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Exercise in evil

A scene from 22 July (Netflix)


Exercise in evil

22 July takes a hard look at a mass killer’s deeds, but offers no redemption in their place

A deranged killer massacres 77 people in cold blood, most of them teenagers isolated on an island. Who could do such a thing? And how can survivors cope? 22 July, Netflix’s new film dramatizing real events in Norway in 2011, explores the murderer’s motives and the aftermath of his crime.

Far-right loner Anders Behring Breivik, furious that his country welcomes foreign refugees and immigrants, orchestrates a killing spree: A powerful bomb in downtown Oslo takes the lives of eight people near the prime minister’s office, and in the distraction, Breivik races to isolated Utøya Island, the site of a summer camp for members of the AUF, the youth branch of the liberal political party in power.

Disguised as a policeman, the killer begins gunning down terrified, fleeing teens. This scene, not glamorized, is chilling and helps earn the movie’s R rating for “disturbing violence, graphic images and language.”

Breivik surrenders once the real police arrive, but the terrible damage is done. Dozens of young people are dead. Hundreds of others are left to deal with physical injuries and psychological scars.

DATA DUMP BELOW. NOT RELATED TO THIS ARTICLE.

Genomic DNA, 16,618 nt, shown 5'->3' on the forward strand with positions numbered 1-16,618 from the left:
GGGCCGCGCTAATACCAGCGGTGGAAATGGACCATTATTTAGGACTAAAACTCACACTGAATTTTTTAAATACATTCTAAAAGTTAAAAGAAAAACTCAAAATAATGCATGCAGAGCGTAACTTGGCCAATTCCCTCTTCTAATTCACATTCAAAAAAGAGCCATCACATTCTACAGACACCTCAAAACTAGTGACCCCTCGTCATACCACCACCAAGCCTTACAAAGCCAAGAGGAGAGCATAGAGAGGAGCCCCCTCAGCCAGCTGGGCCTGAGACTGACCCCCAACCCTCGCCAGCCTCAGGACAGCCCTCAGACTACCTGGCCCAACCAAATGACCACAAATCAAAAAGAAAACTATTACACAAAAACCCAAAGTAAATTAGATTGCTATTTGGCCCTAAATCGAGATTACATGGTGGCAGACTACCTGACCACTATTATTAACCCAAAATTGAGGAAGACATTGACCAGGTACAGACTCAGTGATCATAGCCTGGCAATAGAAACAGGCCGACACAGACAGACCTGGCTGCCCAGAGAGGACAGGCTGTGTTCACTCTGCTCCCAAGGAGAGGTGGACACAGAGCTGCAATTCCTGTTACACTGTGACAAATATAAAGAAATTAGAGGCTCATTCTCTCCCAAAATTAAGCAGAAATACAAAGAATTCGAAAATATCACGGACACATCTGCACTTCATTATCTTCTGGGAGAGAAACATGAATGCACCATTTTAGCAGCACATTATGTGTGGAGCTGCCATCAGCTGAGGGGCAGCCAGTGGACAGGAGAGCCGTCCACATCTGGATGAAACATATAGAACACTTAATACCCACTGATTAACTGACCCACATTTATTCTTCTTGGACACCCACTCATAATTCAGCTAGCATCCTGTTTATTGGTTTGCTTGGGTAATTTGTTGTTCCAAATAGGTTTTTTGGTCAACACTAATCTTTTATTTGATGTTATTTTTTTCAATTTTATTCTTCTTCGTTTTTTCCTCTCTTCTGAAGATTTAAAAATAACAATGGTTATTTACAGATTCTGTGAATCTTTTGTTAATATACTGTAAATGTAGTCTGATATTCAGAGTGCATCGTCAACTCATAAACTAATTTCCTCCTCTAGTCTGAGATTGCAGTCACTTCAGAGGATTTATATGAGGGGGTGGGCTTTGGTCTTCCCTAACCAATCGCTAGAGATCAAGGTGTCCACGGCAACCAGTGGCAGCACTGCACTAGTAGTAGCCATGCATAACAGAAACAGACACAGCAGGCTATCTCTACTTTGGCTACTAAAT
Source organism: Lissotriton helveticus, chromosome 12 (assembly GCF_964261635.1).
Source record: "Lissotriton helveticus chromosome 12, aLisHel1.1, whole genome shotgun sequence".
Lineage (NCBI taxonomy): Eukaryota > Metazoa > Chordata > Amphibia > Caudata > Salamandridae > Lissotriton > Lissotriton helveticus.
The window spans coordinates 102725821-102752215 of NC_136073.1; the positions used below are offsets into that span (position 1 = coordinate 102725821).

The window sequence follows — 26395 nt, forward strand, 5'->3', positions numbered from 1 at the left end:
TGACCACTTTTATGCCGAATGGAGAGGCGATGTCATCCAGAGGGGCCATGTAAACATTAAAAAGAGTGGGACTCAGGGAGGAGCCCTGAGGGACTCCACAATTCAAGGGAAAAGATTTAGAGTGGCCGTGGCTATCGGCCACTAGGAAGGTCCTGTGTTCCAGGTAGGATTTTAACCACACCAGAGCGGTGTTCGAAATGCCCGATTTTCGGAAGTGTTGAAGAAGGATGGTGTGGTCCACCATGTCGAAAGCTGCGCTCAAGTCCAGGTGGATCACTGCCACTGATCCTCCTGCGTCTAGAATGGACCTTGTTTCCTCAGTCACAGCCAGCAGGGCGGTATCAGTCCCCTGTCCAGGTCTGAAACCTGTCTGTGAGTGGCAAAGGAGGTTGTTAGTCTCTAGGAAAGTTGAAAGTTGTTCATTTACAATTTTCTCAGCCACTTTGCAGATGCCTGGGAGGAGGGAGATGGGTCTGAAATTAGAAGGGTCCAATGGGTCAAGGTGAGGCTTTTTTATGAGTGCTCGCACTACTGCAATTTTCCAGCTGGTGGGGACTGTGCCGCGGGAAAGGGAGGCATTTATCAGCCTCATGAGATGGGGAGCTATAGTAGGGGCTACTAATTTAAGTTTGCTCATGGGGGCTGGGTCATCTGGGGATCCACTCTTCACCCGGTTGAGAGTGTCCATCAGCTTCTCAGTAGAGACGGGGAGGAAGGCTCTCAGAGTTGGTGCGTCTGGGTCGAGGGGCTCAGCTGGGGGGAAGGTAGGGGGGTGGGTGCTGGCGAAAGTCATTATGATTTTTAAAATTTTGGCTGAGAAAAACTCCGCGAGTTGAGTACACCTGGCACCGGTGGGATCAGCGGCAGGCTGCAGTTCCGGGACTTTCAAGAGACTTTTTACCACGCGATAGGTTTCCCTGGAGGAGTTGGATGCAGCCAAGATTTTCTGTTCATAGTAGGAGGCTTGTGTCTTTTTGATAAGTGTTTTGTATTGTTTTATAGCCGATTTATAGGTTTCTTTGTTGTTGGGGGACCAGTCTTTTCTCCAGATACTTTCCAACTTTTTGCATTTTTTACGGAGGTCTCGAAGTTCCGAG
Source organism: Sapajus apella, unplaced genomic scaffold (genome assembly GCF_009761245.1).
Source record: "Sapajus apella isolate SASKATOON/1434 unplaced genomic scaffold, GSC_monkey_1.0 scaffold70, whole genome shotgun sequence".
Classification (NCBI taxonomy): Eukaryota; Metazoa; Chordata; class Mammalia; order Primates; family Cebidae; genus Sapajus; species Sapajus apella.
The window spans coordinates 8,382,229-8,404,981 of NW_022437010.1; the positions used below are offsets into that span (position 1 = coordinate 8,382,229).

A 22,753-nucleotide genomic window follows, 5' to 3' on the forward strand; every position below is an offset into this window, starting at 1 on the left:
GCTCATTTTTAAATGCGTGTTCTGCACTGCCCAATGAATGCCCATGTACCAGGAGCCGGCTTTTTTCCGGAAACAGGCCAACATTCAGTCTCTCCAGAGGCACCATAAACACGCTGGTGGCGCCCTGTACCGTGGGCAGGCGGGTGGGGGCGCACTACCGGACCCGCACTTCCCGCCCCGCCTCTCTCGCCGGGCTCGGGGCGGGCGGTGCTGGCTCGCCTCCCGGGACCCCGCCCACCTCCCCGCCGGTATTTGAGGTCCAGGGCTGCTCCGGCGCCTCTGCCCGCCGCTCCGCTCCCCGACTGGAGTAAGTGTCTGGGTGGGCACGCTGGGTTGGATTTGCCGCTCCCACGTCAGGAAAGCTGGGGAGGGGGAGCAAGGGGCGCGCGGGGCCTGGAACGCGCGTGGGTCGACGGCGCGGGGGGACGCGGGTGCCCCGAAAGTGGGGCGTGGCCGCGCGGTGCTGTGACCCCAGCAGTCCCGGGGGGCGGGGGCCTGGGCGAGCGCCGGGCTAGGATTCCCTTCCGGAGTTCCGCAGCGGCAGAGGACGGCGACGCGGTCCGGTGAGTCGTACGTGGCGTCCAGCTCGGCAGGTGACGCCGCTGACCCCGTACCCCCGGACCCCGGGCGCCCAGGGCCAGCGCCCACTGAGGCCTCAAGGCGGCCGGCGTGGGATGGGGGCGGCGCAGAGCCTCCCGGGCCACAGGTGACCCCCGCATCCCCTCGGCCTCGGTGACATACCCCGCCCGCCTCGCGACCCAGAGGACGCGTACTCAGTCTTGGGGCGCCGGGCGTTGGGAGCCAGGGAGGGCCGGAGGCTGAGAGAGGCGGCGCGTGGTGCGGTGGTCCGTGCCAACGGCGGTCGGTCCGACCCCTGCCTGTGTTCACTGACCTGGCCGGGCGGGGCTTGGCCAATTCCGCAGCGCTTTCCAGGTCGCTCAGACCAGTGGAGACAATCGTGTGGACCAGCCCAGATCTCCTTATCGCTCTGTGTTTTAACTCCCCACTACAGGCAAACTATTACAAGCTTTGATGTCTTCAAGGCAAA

One of the injured, Viljar, recovers slowly from his wounds, learning to walk again after months in a hospital. Asked to testify in court against Breivik, Viljar vacillates between fear of the criminal and anger at what he’s done.

In court, Breivik smirks at the outraged public, and he remains full of hate toward immigration sympathizers. But the Norwegian justice system treats him amazingly well. When judges finally sentence him to solitary confinement in prison, it is only for “as long as he remains a danger to society.”

The movie ends with a glimmer of hope, but the hope is that Norway’s sons and daughters will somehow prevail against the dark forces of hatred that Breivik represents. Christian viewers will look in vain for any appeal to the God of justice and mercy. Without knowledge of true redemption from sin and evil, life for both the killer and survivors is bleak.